Foreign workers employment at record high in Romania; Vietnam, Nepal, Morocco, Bangladesh and Brazil among top 10 countries of origin

Sorin Melenciuc 23/03/2018 | 00:00

Romania issued work permits during the first two months of this year for 1,174 foreign employees which came mainly from Vietnam, Turkey, Nepal, China and Serbia, according to General Inspectorate for Immigration data sent to Business Review. Morocco, Bangladesh and Brazil enter for the first time in the top 10 countries of origin in Romanian statistics regarding foreign workers. These figures show a record request for foreign employees in Romania, where businesses struggle with workforce shortages in sectors such as construction, HORECA or logistics. 

Between January 1 and March 1, The General Inspectorate for Immigration, a branch of the Ministry of Internal Affairs, issued 1,174 new work permits for foreign employees from Vietnam (251 work permits), Turkey (234), Nepal (101), China (92), Serbia (78), Moldova (58), Morocco (56), Philippines (48), Bangladesh (30), Brazil (23) and other countries (202).

Official data show the total number of work permits for foreign employees issued by Romanian authorities and still in use was 7,249 on March 1, 2018, up from 6,709 in December 2017 and 5,594 at the end of 2016.

Statistics don’t include EU citizens, which don’t need a permit to work in Romania.

China and Turkey are by far the two leading countries of origin of migrant workers in Romania, with 1,473 work permits and 1,332, respectively, followed by Vietnam (1,012), Philippines (538), Sri Lanka (297), Serbia (263), Nepal (216), India (162), Ukraine (151) and Moldova (146).  1,659 migrant workers came from other countries, according to official data sent to Business Review.

But the real number of foreign workers in Romania is much higher, due to unreported work.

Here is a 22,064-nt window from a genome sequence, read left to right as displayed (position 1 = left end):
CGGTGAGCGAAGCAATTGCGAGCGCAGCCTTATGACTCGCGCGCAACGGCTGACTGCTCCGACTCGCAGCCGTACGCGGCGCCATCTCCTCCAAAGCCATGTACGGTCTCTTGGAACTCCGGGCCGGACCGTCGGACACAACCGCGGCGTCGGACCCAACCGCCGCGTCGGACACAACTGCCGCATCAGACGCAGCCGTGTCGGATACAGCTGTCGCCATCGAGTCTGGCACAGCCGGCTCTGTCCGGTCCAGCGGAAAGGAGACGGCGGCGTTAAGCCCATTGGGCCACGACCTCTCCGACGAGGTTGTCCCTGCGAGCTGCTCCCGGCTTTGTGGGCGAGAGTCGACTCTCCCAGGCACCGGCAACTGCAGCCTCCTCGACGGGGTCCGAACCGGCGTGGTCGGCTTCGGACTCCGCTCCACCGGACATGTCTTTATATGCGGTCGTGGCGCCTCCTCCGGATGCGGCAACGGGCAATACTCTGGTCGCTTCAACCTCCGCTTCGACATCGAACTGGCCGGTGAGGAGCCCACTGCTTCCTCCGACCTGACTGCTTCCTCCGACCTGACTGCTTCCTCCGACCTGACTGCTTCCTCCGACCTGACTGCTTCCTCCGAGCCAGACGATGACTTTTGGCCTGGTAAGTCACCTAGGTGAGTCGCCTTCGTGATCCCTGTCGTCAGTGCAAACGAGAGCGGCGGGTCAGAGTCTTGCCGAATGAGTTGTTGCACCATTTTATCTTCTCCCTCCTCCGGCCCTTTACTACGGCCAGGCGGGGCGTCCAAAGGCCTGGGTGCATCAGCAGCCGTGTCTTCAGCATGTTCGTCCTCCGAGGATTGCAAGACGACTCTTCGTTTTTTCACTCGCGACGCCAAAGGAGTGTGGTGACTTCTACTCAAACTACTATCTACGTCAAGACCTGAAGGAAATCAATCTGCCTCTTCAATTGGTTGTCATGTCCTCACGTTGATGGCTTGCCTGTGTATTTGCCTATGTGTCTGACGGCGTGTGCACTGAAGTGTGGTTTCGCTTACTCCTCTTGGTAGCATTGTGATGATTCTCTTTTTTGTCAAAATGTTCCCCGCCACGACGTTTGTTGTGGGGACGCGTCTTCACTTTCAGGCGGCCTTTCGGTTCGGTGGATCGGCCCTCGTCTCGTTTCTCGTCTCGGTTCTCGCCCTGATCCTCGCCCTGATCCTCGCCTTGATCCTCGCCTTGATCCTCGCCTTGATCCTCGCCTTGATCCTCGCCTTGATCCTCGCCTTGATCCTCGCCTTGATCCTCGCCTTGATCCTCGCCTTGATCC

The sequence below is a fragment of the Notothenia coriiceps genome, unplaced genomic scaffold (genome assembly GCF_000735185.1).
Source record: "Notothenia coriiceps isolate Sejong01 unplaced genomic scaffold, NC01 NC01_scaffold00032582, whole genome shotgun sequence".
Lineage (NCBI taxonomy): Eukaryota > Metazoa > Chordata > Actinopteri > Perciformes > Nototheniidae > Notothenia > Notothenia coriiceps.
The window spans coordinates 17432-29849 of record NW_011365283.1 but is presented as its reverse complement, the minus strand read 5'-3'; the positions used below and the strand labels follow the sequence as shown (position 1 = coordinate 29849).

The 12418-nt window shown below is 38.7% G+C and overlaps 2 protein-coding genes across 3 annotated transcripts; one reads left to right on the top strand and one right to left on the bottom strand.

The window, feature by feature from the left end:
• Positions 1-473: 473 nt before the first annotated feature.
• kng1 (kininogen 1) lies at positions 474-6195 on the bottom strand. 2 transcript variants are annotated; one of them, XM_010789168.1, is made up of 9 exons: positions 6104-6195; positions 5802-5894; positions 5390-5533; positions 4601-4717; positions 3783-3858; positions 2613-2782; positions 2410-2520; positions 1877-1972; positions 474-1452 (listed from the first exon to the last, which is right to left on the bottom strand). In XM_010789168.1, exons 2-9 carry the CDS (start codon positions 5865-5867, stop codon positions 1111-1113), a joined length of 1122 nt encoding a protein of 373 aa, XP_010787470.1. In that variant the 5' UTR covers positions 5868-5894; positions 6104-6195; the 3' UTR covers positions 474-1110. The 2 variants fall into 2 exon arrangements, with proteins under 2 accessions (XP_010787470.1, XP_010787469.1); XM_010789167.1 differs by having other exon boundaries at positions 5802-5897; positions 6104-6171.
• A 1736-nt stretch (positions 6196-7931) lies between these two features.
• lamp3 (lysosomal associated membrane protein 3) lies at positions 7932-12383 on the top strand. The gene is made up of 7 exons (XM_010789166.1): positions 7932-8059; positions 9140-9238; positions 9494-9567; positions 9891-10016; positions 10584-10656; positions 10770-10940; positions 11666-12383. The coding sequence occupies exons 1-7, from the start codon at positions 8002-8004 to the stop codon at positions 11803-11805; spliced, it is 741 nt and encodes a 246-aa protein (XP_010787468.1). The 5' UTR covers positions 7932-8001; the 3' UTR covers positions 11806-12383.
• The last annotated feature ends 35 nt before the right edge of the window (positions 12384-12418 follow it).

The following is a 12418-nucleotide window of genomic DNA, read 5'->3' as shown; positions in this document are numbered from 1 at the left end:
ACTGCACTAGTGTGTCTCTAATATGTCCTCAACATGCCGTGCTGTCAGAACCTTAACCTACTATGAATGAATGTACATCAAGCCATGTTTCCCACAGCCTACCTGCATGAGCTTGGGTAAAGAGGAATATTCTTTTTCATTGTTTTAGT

“We mention that during the year 2017, the police officers of the General Inspectorate for Immigration carried out 994 actions and controls on the fight against illegal work, at 1,559 companies, which resulted in the detection of 515 foreigners who were engaged in non-legal gainful activities,” General Inspectorate for Immigration said to Business Review.

Separate statistics of the General Inspectorate for Immigration show the number of employment permits issued during the last couple of years.

The number of employment permits issued by the General Inspectorate for Immigration surged 70 percent in 2017 against the prior year, to 4,977.

The main countries of origin for the foreign employees which obtained employment permits in 2017 are Vietnam (1,406), Turkey (669) and China (566).

Employers claim it’s harder than ever to find new workers in Romania in sectors like construction works or shipbuilding and prefer to bring foreign workers.

The impressive economic growth Romania experienced during the last few years put increasing pressure on employers to find skilled workers in order to expand their businesses, but recent official data show Romania is far from being considered in a ‘workforce crisis’ situation.

Eurostat, the European Union statistical office, showed on Friday that job vacancy rate in Romania fell 0.2 percentage points year on year in the last quarter of 2017, to 1.1 percent, the eighth lowest rate among the 28 EU member states.

Romania’s unemployment rate fell to 3.99 percent in January, the lowest in 25 years, more than a third of jobless persons having a low level of education, recent government data showed.

At the end of January, 348,963 persons were registred at local workforce occupancy agencies across Romania and 74,343 persons were receiving unemployment benefits.

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